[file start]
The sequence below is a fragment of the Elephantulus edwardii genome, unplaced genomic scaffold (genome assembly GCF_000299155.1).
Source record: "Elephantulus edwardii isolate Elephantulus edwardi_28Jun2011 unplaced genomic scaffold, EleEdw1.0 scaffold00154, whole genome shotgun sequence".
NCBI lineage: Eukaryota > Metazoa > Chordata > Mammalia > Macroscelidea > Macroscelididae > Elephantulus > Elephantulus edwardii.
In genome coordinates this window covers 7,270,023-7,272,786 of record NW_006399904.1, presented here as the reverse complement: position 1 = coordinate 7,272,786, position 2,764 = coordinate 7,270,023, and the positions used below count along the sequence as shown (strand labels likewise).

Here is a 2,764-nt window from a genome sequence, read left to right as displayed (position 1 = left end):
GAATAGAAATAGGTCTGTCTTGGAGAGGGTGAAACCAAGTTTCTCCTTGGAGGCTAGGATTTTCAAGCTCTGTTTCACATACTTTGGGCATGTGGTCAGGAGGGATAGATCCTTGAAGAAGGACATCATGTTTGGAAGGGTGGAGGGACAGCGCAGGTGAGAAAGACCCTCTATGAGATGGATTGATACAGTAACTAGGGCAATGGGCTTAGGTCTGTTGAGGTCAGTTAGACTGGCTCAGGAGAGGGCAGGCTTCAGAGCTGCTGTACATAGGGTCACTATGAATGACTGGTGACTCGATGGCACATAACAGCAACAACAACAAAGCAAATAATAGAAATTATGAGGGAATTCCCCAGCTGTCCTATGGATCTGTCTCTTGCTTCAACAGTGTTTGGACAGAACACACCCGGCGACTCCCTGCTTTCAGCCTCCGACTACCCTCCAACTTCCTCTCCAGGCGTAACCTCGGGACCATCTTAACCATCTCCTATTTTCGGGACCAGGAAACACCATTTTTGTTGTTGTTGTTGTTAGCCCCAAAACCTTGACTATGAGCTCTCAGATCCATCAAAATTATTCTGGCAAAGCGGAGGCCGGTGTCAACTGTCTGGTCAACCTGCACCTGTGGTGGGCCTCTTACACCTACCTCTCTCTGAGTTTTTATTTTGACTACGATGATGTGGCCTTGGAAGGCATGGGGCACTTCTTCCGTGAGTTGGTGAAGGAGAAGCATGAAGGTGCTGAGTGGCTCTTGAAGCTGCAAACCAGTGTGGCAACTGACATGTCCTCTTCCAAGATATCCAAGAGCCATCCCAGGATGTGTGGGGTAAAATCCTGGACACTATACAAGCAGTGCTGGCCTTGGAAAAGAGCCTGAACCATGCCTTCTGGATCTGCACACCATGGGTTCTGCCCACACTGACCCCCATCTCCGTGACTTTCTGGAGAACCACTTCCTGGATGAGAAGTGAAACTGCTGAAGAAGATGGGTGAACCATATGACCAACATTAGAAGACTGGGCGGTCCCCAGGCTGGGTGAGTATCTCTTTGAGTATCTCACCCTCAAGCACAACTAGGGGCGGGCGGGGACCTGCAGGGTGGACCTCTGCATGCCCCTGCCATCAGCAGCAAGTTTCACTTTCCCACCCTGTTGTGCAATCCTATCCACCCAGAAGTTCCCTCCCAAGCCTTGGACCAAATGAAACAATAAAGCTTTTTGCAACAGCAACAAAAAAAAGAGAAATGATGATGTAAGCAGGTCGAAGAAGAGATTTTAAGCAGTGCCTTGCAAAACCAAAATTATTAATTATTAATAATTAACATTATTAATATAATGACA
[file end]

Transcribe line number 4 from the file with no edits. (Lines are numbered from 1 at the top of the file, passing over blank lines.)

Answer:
In genome coordinates this window covers 7,270,023-7,272,786 of record NW_006399904.1, presented here as the reverse complement: position 1 = coordinate 7,272,786, position 2,764 = coordinate 7,270,023, and the positions used below count along the sequence as shown (strand labels likewise).